Law of Demeter?

The suggestion in the initial post sounds like a stripped down version of the so-called Law of Demeter (see here for a paper introducing the law)... advice that I've always considered a bit dubious--especially when formulated as a "law". The intent is to reduce coupling--a given class A is already coupled, in some fashion, to any other class it is composed of, inherits, or takes as method arguments; the LoD essentially says you should avoid coupling to additional classes beyond these, by not invoking methods on them. Reducing coupling is a good idea, but I'm of the multiparadigm view that a the interface of a type or module need not be limited to the methods of a particular class--choosing to couple to additional classes in your system is OK by me. And certainly, many ways to get around the LoD is to simply make the coupling explicit by expanding the class definition to include new methods which DO mention the additional types in their signatures. Sometimes this can be useful (if it abstracts a common operation); at other times it just clutters up an interface.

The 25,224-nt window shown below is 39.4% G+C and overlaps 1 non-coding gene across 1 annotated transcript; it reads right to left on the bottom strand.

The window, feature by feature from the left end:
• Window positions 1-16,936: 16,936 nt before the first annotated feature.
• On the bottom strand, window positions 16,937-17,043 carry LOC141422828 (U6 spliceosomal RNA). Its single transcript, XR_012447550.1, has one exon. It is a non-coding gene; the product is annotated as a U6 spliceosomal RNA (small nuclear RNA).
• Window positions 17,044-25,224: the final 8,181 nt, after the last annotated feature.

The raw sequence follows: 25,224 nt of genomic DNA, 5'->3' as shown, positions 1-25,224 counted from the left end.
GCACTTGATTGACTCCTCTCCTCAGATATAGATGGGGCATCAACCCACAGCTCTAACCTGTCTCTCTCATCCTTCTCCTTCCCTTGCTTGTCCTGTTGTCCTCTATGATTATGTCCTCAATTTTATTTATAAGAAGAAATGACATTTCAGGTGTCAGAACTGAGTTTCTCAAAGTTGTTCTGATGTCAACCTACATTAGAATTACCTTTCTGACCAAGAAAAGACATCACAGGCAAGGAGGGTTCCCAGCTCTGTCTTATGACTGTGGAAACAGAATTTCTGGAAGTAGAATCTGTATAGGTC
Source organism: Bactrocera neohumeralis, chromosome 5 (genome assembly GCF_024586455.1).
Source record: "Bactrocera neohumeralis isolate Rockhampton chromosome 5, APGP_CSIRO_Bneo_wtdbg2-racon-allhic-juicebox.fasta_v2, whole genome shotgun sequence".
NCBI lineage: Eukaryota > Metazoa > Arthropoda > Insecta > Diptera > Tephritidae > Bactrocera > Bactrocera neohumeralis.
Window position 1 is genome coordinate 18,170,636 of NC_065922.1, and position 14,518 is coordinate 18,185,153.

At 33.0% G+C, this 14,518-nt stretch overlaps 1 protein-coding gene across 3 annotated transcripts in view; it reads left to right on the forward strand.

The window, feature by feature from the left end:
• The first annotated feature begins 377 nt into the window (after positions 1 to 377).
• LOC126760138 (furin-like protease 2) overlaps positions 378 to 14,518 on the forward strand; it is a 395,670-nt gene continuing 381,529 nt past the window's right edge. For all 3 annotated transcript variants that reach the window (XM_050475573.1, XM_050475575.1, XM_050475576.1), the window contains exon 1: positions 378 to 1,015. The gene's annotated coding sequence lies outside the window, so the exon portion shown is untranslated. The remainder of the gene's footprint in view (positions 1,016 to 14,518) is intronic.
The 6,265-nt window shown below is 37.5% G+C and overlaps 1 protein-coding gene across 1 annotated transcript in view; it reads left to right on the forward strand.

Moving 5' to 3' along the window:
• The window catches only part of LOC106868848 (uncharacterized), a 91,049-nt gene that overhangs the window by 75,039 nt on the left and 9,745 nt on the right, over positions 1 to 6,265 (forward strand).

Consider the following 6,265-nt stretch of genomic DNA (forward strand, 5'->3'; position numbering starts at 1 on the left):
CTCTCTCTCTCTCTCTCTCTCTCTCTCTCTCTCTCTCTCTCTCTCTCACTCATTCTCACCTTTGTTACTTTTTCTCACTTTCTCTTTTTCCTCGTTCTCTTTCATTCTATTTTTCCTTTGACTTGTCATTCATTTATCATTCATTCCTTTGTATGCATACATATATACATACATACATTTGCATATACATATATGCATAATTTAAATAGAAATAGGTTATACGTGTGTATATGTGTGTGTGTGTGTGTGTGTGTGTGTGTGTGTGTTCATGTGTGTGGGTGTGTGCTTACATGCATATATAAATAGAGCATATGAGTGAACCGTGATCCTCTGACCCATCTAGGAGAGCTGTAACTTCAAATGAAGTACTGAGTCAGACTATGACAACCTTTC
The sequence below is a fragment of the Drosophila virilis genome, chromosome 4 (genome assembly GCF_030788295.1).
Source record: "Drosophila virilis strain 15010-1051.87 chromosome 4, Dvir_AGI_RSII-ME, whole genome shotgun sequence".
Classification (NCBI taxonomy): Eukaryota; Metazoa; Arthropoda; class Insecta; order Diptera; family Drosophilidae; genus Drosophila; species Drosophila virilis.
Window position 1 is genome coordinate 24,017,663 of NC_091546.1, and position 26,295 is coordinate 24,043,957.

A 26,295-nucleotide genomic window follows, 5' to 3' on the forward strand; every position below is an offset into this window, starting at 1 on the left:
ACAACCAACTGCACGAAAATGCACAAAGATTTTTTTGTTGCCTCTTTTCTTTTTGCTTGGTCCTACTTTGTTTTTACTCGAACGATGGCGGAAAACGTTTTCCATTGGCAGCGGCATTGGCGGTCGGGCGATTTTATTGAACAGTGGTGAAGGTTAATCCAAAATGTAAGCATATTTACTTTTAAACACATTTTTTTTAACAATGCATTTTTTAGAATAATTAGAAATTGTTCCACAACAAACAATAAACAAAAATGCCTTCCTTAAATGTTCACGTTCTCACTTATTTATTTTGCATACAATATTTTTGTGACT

LoD good for whom?

I think when I have to maintain code I like the LoD because it means things can more easily be swapped around. But when I'm writing code in some language that doesn't help me do delegation, then I don't like the required labor so much.

LoD? Maybe

I agree the LoD can thoroughly destroy a clean interface. I like my packages with simple interfaces so they are a delightc to use as libraries. Unfortunately there is always the one "magic" object that digs deep into the package's objects' internals to implement functionality.

This happens when you are building some non-well founded (recursively defined) service. I find non-well founded designs cleaner on the outside (where it matters) and dirty on the inside.

The relationship between

The relationship between object-oriented design and coalgebraic specification... </pondering>